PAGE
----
At least part of the blame for this is the prevalence of Pragmatism in most educated people’s minds. Pragmatism is a way of thinking that is meant to defeat imaginative thinking and stifle creativity. We are told to be “practical” or “realistic.” This is a way of thinking that is inherently submissive. It is how a slave justifies her continued obsequience to her master, or a person trapped in an abusive relationship rationalizes her consent to remain in the relationship. Pragmatism discards the immense possibilities for the future in favor of those more immediately obtainable.
In this era of dwindling resources, Pragmatism is the logic of gradual, mass suicide, which rejects life and its infinite potential. Few of us find any meaning, comfort, or reward in our present lives, yet we cling to them. It’s all we know. Pragmatically thinking, there are powerful forces in place — economics, religion, police, and military, to name a few — which enforce consumerism, to ensure we do not wander astray of the Ruling Powers’ plans for our lives. This is a philosophy of fear. We are afraid of what will happen to us if we turn away from economics as our source of survival. We are afraid of how the police will treat us. We are afraid of the concentration camps and prisons our government is busy building to contend with the future unrest which will arise as the economy continues to take more from the majority of the population and hands it over to those already massively wealthy. But, by abandoning the workers here in favor of cheaper labor overseas, the Ruling Powers have left us little choice but to look for answers elsewhere, often in black markets. Their economic models just do not work, and require government intervention every now and then in order to continue to exist.
While preaching to American voters that it is tragically inappropriate – even evil – to suggest the government provide healthcare to its people (the way almost every nation on Earth already does), the public mouthpieces of the monied elite demand taxpayer money to protect their investment swindles. When the current economic meltdown began to spiral out of control, the voting public expressed their disapproval for any sort of bailout for the embezzlers and con-men responsible for the mess. Most public officials acknowledged that their constituents were voicing their opposition to such subsidies by a margin of 10-1. Yet there was never even a hint of doubt that the swindlers would get the funds they demanded. The needs and opinions of the general public mean nothing to the people in power in this country. Money — huge, mountainous piles of money, inaccessible to the vast majority of the population – is what this economy is all about.
And where is the outrage over this debacle — the greatest single instance of theft in recorded history? The public has moved on to other issues, mostly because they have to work so much harder in order to maintain their standard of living. Also, many of them were suckered into believing that a changing of the guard in the White House could potentially lead to a re-assessment of priorities by the government. What most people desire is a fix to the economic ills the nation is experiencing. They want what they see on TV. They desire to purchase the good things in life — a home and everything that makes a home life comfortable and desirable. They want social change without having to sacrifice their privileged positions as first world consumers in order to achieve it. If we are not capable of envisioning a lifestyle vastly different from the one handed down to us, or the one depicted in advertisements and sitcoms, it’s because any sort of alternative vision of how to organize our lives has not been presented to us.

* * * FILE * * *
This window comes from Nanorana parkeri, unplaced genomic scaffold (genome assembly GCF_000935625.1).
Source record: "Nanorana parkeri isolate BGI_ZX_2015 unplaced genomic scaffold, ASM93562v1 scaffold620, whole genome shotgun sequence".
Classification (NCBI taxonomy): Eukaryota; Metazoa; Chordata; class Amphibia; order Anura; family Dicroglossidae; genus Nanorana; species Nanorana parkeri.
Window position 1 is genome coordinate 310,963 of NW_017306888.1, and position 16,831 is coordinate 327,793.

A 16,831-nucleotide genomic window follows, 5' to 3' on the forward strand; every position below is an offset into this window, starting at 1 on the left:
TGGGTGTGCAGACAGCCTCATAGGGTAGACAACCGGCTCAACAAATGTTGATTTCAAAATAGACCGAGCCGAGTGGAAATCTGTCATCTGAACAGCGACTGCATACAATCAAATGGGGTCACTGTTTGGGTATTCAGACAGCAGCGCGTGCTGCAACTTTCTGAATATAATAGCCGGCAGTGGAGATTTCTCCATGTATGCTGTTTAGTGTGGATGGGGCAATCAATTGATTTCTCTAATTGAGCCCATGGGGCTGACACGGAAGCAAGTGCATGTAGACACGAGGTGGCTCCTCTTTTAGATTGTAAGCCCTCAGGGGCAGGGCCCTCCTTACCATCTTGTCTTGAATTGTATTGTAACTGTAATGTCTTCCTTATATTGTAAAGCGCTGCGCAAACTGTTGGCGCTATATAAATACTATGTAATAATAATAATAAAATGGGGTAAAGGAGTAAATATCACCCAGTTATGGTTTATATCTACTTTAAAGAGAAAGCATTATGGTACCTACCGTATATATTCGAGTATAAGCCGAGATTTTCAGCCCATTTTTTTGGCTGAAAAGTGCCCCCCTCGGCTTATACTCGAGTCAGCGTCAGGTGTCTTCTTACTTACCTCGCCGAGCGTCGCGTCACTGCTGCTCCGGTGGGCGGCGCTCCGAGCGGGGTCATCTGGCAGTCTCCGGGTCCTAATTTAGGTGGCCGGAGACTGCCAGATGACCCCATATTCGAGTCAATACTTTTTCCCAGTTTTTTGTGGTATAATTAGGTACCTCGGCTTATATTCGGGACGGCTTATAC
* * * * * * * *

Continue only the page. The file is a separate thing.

The one model we have now (Work or Starve!) was originally forced on people through overwhelming military force. Where people did not acquiesce to such a lifestyle, campaigns of genocide were – and still are to this day – conducted until the resisters are unable to continue with their ways of providing for themselves outside of Western economies. Instead of radically transforming our lives so that we can meet our needs without over-taxing what our environment can provide for us, even the Visionaries among us can only seem to envision more of the same — only “New and Improved,” or “Sustainable!” This society is horribly sick and twisted.
Even now, as our elected (or self-appointed) leaders demand human sacrifice (the war in Iraq, the War on Drugs, etc.) to the god of the marketplace, many people refuse to question the values that shape our society. And how can we, when so many of us require pharmaceuticals, booze or other coping mechanisms in order to function in our day-to-day roles?